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US Intelligence Chief Appeals to Congress on Surveillance Powers

The U.S. Director of National Intelligence, Mike McConnell, has urged lawmakers not to weaken powers Congress approved in August expanding government capabilities conduct electronic eavesdropping to prevent future terrorist attacks. VOA's Dan Robinson reports from Capitol Hill.

Before leaving Washington in August for its summer break, Congress approved what is called the Protect America Act.

Passed with bipartisan margins in the House and Senate, it came after an intense Bush administration campaign to revise existing law from 1978 called the Foreign Intelligence Surveillance Act (FISA).

President Bush, and his intelligence director Mike McConnell, said that under FISA serious gaps in foreign intelligence gathering had developed due to technological changes, making the U.S. more vulnerable to attack.

The changes allow monitoring, without a court order, of communications by a person authorities reasonably believe to be outside the United States, even if an American is on one end of the conversation, as long the American is not the target of the surveillance.

Although many lawmakers were uncomfortable voting for the administration-crafted revisions, they approved them, but only for six months.

House Judiciary Committee chairman John Conyers calls the administration-crafted measure too broad, asserting it gives the government too much power. "It permits the government to intercept any and all electronic communications from U.S. citizens to anyone even thought to be abroad at the time. This would include reporters, elected officials and political enemies of the administration, for example," he said.

Conyers and other Democrats assert that the temporary measure could lead to privacy intrusions, involving business records, library files and personal mail, with the government having only to demonstrate that a suspected terrorist abroad is involved.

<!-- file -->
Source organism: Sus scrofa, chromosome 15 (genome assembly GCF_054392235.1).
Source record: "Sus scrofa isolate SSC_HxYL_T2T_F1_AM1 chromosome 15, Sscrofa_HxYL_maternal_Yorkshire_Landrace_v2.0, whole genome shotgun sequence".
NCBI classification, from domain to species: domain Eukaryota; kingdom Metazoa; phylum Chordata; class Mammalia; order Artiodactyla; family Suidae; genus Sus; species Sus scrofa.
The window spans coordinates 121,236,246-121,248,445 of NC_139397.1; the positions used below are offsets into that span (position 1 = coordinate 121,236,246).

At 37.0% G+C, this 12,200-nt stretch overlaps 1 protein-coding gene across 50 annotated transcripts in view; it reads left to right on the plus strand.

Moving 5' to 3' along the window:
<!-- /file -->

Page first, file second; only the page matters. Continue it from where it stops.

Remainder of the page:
McConnell sought to allay such concerns, saying the changes have already helped close what he calls critical foreign intelligence gaps, adding that the threats terrorist groups pose to the United States are very real. "Globalization trends and technology continue to enable even small groups of alienated people to find and connect with one another, justify and intensify their anger, and mobilize resources for attack, all without requiring centralized terrorist organization training or a leader. This is a threat we face today and one that our intelligence community is challenged to counter," he said.

Between now and February when the Protect America Act expires, more hard negotiations can be expected on additional provisions sought by the administration.

Assistant Attorney General Kenneth Wainstein urges lawmakers to make changes approved so far permanent, and to enact additional revisions.

He also sought to ease concerns that approvals of surveillance directed at foreign individuals could open Americans to eavesdropping and privacy issues. "We cannot under the statute, that is not allowed. When we direct surveillance at somebody in the United States under FISA, under the pre-existing definitions of FISA, we cannot do that without a court order and we will not do it," he said.

Wainstein says the administration is open to suggestions from members of Congress on additional changes before the Protect America Act comes up re-authorization next February, but suggests that changes should not be what he calls limiting in nature.